Native to North America, western skunk cabbage (Lysichiton americanus, Araceae) can be found from Alaska to northern California and as far east as Montana. This species loves water and shade and appropriately inhabits swamps, marshes, stream banks, wet forests, and other moisture-rich areas throughout its range. This plant is very conspicuous thanks to its large yellow spathe and long, prominent spadix. These structures emerge from February to April, and are only later followed by broad waxy leaves.
The brightly-colored spathe isn’t a flower, but a specialized type of leaf known as a bract. Like the petals of a flower, it can serve to attract pollinating insects to the flowers located within. The long, narrow spadix inside the spathe holds the actual flowers in a cluster, and each flower is rather small. In addition to the bold appearance, skunk cabbage also exudes an unpleasant odor that happens to attract flies and beetles. While the insects get a bit of food from the plant, they in turn unwittingly pollinate the flowers in the process.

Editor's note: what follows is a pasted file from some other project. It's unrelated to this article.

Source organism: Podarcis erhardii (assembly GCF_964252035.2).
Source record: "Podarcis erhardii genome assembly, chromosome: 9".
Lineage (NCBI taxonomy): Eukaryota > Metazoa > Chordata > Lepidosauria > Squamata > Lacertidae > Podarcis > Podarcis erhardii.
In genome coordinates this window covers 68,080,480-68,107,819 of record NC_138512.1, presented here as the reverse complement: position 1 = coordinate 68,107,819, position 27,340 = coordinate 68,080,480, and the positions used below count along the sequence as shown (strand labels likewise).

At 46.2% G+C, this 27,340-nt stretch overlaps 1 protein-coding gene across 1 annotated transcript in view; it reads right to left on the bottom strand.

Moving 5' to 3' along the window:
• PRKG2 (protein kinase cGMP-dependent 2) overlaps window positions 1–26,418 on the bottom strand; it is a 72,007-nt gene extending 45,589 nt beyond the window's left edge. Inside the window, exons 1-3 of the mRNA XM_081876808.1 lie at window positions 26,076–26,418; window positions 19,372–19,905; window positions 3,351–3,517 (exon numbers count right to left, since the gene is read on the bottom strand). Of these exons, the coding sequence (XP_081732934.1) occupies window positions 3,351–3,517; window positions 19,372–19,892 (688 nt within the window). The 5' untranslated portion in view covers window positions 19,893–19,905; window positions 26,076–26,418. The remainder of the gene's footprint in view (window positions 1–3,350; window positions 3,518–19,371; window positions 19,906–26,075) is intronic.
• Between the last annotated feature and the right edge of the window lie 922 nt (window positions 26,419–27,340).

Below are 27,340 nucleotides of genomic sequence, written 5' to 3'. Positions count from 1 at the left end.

Western skunk cabbage sounds comparable to eastern skunk cabbage (Symplocarpus foetidus, Araceae), and while the two share some similarities they also have some differences. They’re in the same family, occupy similar environments, superficially resemble each other, and both stink. At the same time they are in entirely different genera, have very different coloration, and occupy widely separated geographic areas. As a result, a plant simply called “skunk cabbage” can be one of two distinct species depending on where you are.